Photo: Michele Crowe/CBS via Getty Images

Melinda Gates told me in an interview earlier this year that she initially eschewed a focus on women's issues, seeing it as one of the "soft" areas typically reserved for female philanthropists.

Driving the news: Gates said she realized that women's issues were actually the key to the other areas that she is passionate about: global health, education and economic equality.

"If you invest in a woman we totally know from great research she invests in everybody else. ... She not only lifts her kids and her family but she lifts up her community, which lifts up society, which lifts up her country."
— Melinda Gates

Similarly, contraception turns out to be not just a women's issue, but the key to a country's overall economic empowerment. No country in the last 50 years has made the transition from low income to middle income without allowing access to birth control, Gates said.

"Contraceptives are the greatest anti-poverty tool we have in the world. More than 90% of U.S. women use them. We believe in them and we should make sure that all women have access," Gates said during an interview during the San Francisco leg the tour for her book: The Moment of Lift: How Empowering Women Changes the World.

Why now? While both she and Bill Gates have generally stayed out of partisan U.S. politics, Melinda Gates chose to speak out after the Trump administration proposed to gut funding for contraception globally.

"When I saw a budget come out from the administration that proposed extraordinarily few resources for contraceptives around the world, I believe so fundamentally in that issue, I knew I had to speak out and I did and I have ever since then."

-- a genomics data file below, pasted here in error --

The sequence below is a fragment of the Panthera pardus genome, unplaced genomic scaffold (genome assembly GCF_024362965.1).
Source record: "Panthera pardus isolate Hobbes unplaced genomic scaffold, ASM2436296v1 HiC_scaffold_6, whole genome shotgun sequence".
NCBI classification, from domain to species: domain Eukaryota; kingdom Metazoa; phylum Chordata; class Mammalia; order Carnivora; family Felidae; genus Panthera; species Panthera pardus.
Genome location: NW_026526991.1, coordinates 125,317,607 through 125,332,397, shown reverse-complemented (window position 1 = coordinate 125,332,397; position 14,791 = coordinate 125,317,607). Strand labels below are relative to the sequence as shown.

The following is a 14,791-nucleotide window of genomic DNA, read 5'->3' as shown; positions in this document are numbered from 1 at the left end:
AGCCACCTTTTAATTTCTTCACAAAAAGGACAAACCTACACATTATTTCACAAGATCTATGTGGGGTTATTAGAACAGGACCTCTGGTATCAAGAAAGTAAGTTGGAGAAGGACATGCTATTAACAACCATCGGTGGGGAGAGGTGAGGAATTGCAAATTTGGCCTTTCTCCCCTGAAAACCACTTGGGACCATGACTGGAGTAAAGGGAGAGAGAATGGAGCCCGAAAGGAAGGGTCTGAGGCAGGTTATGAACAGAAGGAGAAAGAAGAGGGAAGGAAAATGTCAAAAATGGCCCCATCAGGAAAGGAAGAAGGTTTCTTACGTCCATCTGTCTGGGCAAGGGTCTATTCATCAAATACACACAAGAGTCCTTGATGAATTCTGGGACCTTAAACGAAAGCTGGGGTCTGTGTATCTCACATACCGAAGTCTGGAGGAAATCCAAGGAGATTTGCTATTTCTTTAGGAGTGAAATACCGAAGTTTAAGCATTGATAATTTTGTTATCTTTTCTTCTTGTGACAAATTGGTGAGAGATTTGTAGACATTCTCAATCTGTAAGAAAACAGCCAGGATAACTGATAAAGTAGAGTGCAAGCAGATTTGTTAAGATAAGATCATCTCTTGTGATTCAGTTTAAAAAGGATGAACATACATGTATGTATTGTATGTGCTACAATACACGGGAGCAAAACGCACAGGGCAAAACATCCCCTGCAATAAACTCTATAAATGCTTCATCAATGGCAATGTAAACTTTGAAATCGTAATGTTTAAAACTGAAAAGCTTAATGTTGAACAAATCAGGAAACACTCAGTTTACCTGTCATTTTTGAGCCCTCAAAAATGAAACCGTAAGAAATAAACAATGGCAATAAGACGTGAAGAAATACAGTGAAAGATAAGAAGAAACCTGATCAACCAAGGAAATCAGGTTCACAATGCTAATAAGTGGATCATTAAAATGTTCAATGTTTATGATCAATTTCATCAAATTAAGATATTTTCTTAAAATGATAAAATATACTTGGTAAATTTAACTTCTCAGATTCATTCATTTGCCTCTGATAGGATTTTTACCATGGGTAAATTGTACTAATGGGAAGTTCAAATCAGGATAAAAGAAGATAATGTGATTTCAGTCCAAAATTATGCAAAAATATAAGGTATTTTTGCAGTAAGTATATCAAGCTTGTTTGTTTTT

— Melinda Gates

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Pelosi says Mnuchin told her White House is "not budging" on stimulus position

Democrats and the Trump administration remain "miles apart" on negotiations over a coronavirus stimulus deal, House Speaker Nancy Pelosi (D-Calif.) said on Wednesday.

The latest: Around 3 p.m., Pelosi and Senate Minority Leader Chuck Schumer (D-N.Y.) issued a statement saying that Treasury Secretary Steven Mnuchin had initiated a phone call and made clear that the White House is "not budging from their position concerning the size and scope of a legislative package."

New Jersey governor allows schools to reopen for in-person learning

Gov. Phil Murphy in December 2019. Phoot: Tayfun Coskun/Anadolu Agency/Getty Images

New Jersey Gov. Phil Murphy (D) announced Wednesday he will sign an executive order allowing private and public K-12 schools and universities to reopen for in-person learning in September.

The big picture: New York and New Jersey have now authorized school districts to begin reopening. Both states and Connecticut ordered travelers from 31 states to quarantine before crossing their state borders after they were able to manage the pandemic.

Updated 2 hours ago - Politics & Policy

Coronavirus dashboard

Illustration: Annelise Capossela/Axios

  1. Global: Total confirmed cases as of 1:30 p.m. ET: 20,412,501 — Total deaths: 744,649— Total recoveries: 12,629,465Map.
  2. U.S.: Total confirmed cases as of 1:30 p.m. ET: 5,163,509 — Total deaths: 164,994 — Total recoveries: 1,714,960 — Total tests: 63,252,257Map.
  3. Politics: Pelosi on state of coronavirus stimulus talks: "It's a chasm"
  4. Business: U.S. already feeling effects of ending unemployment benefits.
  5. Public health: America is flying blind on its coronavirus response.
  6. Education: Gallup: America's confidence in public school system jumps to highest level since 2004.